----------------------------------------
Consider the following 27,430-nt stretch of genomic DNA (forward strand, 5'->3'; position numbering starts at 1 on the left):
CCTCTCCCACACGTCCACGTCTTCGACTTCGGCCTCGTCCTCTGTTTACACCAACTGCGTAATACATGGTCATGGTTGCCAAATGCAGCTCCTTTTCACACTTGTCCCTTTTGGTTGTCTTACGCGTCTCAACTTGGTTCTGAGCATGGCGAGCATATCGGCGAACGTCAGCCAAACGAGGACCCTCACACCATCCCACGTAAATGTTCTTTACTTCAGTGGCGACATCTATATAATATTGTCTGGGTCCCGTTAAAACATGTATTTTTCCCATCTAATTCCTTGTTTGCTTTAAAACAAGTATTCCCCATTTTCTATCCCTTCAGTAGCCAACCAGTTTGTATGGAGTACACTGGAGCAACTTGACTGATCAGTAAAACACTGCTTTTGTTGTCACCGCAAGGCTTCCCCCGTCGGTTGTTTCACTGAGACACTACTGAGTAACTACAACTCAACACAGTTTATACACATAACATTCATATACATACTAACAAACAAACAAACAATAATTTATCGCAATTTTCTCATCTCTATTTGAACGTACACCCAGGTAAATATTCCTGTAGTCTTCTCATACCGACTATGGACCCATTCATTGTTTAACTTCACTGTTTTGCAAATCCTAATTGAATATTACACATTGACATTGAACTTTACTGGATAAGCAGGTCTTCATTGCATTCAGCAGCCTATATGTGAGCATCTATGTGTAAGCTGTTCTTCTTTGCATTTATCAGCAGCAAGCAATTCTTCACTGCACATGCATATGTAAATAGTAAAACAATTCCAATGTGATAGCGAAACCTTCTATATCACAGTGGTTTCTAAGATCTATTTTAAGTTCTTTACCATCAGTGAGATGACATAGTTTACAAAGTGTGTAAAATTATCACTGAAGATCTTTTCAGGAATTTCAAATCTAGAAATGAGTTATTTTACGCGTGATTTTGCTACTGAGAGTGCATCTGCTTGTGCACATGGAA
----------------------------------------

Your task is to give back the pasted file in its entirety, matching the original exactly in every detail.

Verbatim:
Consider the following 27,430-nt stretch of genomic DNA (forward strand, 5'->3'; position numbering starts at 1 on the left):
CCTCTCCCACACGTCCACGTCTTCGACTTCGGCCTCGTCCTCTGTTTACACCAACTGCGTAATACATGGTCATGGTTGCCAAATGCAGCTCCTTTTCACACTTGTCCCTTTTGGTTGTCTTACGCGTCTCAACTTGGTTCTGAGCATGGCGAGCATATCGGCGAACGTCAGCCAAACGAGGACCCTCACACCATCCCACGTAAATGTTCTTTACTTCAGTGGCGACATCTATATAATATTGTCTGGGTCCCGTTAAAACATGTATTTTTCCCATCTAATTCCTTGTTTGCTTTAAAACAAGTATTCCCCATTTTCTATCCCTTCAGTAGCCAACCAGTTTGTATGGAGTACACTGGAGCAACTTGACTGATCAGTAAAACACTGCTTTTGTTGTCACCGCAAGGCTTCCCCCGTCGGTTGTTTCACTGAGACACTACTGAGTAACTACAACTCAACACAGTTTATACACATAACATTCATATACATACTAACAAACAAACAAACAATAATTTATCGCAATTTTCTCATCTCTATTTGAACGTACACCCAGGTAAATATTCCTGTAGTCTTCTCATACCGACTATGGACCCATTCATTGTTTAACTTCACTGTTTTGCAAATCCTAATTGAATATTACACATTGACATTGAACTTTACTGGATAAGCAGGTCTTCATTGCATTCAGCAGCCTATATGTGAGCATCTATGTGTAAGCTGTTCTTCTTTGCATTTATCAGCAGCAAGCAATTCTTCACTGCACATGCATATGTAAATAGTAAAACAATTCCAATGTGATAGCGAAACCTTCTATATCACAGTGGTTTCTAAGATCTATTTTAAGTTCTTTACCATCAGTGAGATGACATAGTTTACAAAGTGTGTAAAATTATCACTGAAGATCTTTTCAGGAATTTCAAATCTAGAAATGAGTTATTTTACGCGTGATTTTGCTACTGAGAGTGCATCTGCTTGTGCACATGGAA